Then in about 2016(?) I found my HTC, down in the front seat gap in my car. Bewdy, I thought. But then I put it somewhere and lost it again. Duh! I searched everywhere but couldn’t find it.

Then yesterday I was looking through various travel bags in my wardrobe and looked in a side pocket of one. Bingo, there was my HTC phone.

It works too. An hour of charging brought it up to 60% and all my phone book numbers and addresses are still there, and records of the last calls I made in 2015. There’s a SIM card in it, but it doesn’t work. Maybe I can get it reactivated.

It seems fast enough and now that I’m used to Android, it’s usable. It’s also very light and smaller, so maybe I should use it for travel. But maybe I should just lose it again.


More evidence of employee exploitation, this time from today’s Sydney Morning Herald:

“The restaurant empire fronted by celebrity chef Neil Perry is saving millions of dollars a year from unpaid wages, with senior managers and chefs saying its profits are based on the systemic exploitation of workers.
“Overwhelming new evidence from current and former employees of Rockpool Dining Group includes hundreds of pages of leaked company documents, rosters and records of pay and hours.
“All point to the group’s dependence on extensive unpaid work by permanent skilled chefs and managers who are often migrants.”

And yesterday in Perth, the Ku De Ta prestige restaurant’s staff have walked out en-masse due to non-payment of wages. ( )

So continues the pattern of businesses trying to exploit their employees, ignoring industrial awards and taking advantage of migrants and the vulnerable. The 7-Eleven scandal showed the way, exploiting mainly Indian and Asian part time workers on student visas who were too afraid to complain.

So much for John Howard’s warm and comfortable view of management-staff relations. So much for employees thinking they have no need for unions.


I forgot to mention that I had my driver’s side window regulator (electric winder) replaced by a dealer, Wanneroo Mitsubishi, a couple of weeks ago after I obtained a non-genuine part, and it went off without a problem. They said it would be two hours, but it was all done in a bit over an hour. (They still charged me the full amount for labour, though.)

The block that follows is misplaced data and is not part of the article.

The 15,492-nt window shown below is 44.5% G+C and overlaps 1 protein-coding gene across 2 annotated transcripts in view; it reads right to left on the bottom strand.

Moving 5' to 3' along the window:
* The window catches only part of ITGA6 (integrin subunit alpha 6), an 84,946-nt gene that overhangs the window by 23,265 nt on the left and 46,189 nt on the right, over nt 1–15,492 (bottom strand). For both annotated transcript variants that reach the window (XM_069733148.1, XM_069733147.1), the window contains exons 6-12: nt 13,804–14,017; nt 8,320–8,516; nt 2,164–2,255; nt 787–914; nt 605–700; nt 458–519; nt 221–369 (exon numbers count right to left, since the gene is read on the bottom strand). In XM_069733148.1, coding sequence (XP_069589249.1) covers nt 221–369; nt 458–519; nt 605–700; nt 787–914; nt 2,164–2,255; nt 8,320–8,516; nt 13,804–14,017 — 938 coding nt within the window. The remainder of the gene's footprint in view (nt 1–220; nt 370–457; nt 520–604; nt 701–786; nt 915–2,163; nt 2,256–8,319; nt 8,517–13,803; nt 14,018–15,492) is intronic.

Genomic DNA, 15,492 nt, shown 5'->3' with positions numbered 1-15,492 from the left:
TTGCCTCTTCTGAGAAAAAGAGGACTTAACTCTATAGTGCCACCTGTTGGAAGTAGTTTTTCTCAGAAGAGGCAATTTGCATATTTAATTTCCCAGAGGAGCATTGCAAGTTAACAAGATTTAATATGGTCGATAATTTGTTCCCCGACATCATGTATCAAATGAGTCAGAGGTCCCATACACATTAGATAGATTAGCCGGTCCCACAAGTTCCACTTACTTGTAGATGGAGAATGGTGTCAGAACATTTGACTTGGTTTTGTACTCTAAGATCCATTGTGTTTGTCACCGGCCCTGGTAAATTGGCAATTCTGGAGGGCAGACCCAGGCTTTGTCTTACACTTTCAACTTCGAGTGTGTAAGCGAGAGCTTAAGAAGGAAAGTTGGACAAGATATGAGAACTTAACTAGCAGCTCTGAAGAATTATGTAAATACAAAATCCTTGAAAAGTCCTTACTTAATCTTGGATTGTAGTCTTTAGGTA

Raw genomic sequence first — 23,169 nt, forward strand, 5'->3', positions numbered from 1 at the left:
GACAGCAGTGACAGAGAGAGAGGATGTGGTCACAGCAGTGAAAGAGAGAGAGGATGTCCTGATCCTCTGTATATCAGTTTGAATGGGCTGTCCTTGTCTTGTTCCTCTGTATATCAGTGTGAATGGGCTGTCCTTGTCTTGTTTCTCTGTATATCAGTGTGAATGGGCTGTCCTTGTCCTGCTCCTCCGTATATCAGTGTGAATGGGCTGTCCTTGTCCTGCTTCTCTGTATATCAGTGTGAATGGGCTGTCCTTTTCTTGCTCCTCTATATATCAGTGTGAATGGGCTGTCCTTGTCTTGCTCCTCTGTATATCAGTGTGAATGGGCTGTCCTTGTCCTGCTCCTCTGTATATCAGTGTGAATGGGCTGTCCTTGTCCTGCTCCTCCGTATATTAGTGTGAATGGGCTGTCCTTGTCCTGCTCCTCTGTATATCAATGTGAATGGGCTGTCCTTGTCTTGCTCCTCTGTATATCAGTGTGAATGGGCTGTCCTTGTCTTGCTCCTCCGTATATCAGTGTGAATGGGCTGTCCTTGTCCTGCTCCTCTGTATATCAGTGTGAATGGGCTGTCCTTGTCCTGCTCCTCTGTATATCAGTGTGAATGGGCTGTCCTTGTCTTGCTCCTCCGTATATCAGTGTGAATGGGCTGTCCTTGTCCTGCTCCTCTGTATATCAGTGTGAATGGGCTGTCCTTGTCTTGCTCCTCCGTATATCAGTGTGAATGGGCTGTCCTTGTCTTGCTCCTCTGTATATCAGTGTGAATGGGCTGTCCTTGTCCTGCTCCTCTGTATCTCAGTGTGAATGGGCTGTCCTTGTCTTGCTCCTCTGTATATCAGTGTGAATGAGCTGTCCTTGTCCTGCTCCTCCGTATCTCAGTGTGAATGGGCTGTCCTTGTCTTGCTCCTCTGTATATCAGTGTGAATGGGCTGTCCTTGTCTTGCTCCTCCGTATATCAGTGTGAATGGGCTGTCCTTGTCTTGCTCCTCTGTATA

It sounds smoother than before and so far doesn’t leak, so that’s fixed. All up it cost $319, not cheap, but it should last another 17 years. 🙂

Next failure has been my Panasonic 4K BluRay HDD video recorder. Last night I found it won’t read any disc I put in. It’s only 8 months old, so that’s disappointing, but at least it’s still under warranty. It will have to be sent away, though, and there are many hours of programs on the hard drive that I don’t want to lose.

However, I’ve noticed that I can see the recorder as a network disc drive on my laptop, so maybe I’ll be able to record the programs over the wi-fi connection to DVDs. It would be hours of work, though. Ugh.

And speaking of wi-fi, for the past two nights I’ve been unable to use Netflix. It was working on Thursday night but now just won’t play any programs, saying “Problem, try again later.” Maybe the networks are overloaded by the World Cup games? I’ll try it again now. Nope, still faulty today, Sunday. I’ve run the diagnostics they give and my end passes, 15Mb/s network speed, so I’ll have to contact them. Dammit.